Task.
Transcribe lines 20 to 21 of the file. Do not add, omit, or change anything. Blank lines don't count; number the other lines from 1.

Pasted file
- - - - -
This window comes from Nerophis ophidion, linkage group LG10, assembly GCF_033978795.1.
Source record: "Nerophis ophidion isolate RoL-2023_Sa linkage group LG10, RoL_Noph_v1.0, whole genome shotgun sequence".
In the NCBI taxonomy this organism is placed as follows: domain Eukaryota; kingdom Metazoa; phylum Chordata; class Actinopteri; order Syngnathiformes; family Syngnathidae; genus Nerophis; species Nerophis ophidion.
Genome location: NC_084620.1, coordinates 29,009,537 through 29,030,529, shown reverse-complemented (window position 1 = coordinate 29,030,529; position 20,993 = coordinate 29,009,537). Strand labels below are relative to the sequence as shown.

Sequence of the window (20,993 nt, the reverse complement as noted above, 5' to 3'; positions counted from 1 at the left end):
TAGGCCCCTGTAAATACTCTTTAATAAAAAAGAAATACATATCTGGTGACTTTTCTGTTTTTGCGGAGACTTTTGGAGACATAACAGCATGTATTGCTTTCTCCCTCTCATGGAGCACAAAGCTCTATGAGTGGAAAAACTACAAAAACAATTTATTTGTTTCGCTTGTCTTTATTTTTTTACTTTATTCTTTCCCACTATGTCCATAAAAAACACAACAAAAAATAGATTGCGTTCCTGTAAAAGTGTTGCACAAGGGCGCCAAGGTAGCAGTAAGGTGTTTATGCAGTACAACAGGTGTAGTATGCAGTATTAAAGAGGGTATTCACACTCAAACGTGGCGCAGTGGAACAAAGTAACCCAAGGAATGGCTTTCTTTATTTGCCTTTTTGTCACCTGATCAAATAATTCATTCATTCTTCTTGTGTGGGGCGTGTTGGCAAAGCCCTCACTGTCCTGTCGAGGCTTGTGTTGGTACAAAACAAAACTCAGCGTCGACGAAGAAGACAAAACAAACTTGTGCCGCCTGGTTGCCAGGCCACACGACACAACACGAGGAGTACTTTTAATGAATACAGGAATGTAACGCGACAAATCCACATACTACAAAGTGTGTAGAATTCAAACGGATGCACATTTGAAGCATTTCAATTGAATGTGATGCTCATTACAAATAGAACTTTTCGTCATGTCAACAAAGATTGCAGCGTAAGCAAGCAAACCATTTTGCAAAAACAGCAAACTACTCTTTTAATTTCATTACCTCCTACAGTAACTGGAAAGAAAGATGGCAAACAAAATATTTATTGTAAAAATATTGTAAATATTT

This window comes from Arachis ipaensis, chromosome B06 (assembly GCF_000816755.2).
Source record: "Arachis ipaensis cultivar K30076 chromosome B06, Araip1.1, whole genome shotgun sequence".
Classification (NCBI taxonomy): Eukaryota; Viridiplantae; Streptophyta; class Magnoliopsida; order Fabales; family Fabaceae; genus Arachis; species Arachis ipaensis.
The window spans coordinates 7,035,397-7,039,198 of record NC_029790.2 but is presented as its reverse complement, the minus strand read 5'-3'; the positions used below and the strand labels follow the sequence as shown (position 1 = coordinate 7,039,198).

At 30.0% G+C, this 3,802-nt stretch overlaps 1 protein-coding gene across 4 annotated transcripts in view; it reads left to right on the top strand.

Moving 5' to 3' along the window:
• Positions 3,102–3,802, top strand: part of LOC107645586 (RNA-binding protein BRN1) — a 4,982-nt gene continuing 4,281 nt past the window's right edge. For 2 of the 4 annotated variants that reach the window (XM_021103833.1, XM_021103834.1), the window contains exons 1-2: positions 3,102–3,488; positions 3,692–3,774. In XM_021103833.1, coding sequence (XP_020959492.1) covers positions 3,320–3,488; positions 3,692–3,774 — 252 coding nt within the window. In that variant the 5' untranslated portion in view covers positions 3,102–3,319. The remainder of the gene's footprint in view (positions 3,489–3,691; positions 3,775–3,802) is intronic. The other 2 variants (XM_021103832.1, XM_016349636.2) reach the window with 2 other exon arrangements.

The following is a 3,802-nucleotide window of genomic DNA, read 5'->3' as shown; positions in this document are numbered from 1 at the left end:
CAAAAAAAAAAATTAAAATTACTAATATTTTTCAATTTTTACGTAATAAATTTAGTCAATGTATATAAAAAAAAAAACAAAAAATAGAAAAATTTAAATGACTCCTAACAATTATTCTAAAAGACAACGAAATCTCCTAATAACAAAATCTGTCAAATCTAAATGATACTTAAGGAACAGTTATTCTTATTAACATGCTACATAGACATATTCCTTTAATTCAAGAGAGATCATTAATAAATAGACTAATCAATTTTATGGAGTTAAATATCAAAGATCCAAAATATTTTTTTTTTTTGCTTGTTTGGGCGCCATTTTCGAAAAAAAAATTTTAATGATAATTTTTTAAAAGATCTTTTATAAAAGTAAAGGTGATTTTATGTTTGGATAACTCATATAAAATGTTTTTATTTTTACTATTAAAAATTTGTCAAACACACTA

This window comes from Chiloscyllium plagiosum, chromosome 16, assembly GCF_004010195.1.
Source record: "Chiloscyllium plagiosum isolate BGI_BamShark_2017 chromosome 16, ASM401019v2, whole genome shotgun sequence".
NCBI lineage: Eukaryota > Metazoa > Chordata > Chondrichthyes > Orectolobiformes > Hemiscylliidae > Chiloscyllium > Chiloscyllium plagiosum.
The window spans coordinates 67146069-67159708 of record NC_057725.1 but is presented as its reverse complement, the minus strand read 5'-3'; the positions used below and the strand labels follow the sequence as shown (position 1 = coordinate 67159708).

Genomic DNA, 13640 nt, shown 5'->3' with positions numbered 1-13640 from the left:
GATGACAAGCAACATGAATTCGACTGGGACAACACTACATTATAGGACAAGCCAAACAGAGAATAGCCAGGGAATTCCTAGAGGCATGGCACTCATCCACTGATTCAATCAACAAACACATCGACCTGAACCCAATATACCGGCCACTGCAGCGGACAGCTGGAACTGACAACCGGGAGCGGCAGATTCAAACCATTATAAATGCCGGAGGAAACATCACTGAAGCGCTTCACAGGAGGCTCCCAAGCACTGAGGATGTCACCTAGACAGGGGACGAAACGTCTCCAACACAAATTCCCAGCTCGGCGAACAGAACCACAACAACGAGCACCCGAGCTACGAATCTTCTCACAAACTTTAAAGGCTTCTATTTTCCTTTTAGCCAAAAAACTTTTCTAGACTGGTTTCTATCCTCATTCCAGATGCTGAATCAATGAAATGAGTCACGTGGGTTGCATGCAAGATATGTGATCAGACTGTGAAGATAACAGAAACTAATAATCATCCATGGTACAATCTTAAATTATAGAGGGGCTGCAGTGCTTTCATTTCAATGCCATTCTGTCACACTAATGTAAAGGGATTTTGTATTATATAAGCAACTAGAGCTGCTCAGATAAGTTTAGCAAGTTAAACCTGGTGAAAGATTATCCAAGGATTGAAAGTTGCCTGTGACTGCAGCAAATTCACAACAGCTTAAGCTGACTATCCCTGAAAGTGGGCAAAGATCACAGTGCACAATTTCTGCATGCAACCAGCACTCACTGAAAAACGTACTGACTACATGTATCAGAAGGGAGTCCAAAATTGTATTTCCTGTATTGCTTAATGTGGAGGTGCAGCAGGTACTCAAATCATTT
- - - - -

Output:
Genomic DNA, 13640 nt, shown 5'->3' with positions numbered 1-13640 from the left:
GATGACAAGCAACATGAATTCGACTGGGACAACACTACATTATAGGACAAGCCAAACAGAGAATAGCCAGGGAATTCCTAGAGGCATGGCACTCATCCACTGATTCAATCAACAAACACATCGACCTGAACCCAATATACCGGCCACTGCAGCGGACAGCTGGAACTGACAACCGGGAGCGGCAGATTCAAACCATTATAAATGCCGGAGGAAACATCACTGAAGCGCTTCACAGGAGGCTCCCAAGCACTGAGGATGTCACCTAGACAGGGGACGAAACGTCTCCAACACAAATTCCCAGCTCGGCGAACAGAACCACAACAACGAGCACCCGAGCTACGAATCTTCTCACAAACTTTAAAGGCTTCTATTTTCCTTTTAGCCAAAAAACTTTTCTAGACTGGTTTCTATCCTCATTCCAGATGCTGAATCAATGAAATGAGTCACGTGGGTTGCATGCAAGATATGTGATCAGACTGTGAAGATAACAGAAACTAATAATCATCCATGGTACAATCTTAAATTATAGAGGGGCTGCAGTGCTTTCATTTCAATGCCATTCTGTCACACTAATGTAAAGGGATTTTGTATTATATAAGCAACTAGAGCTGCTCAGATAAGTTTAGCAAGTTAAACCTGGTGAAAGATTATCCAAGGATTGAAAGTTGCCTGTGACTGCAGCAAATTCACAACAGCTTAAGCTGACTATCCCTGAAAGTGGGCAAAGATCACAGTGCACAATTTCTGCATGCAACCAGCACTCACTGAAAAACGTACTGACTACATGTATCAGAAGGGAGTCCAAAATTGTATTTCCTGTATTGCTTAATGTGGAGGTGCAGCAGGTACTCAAATCATTT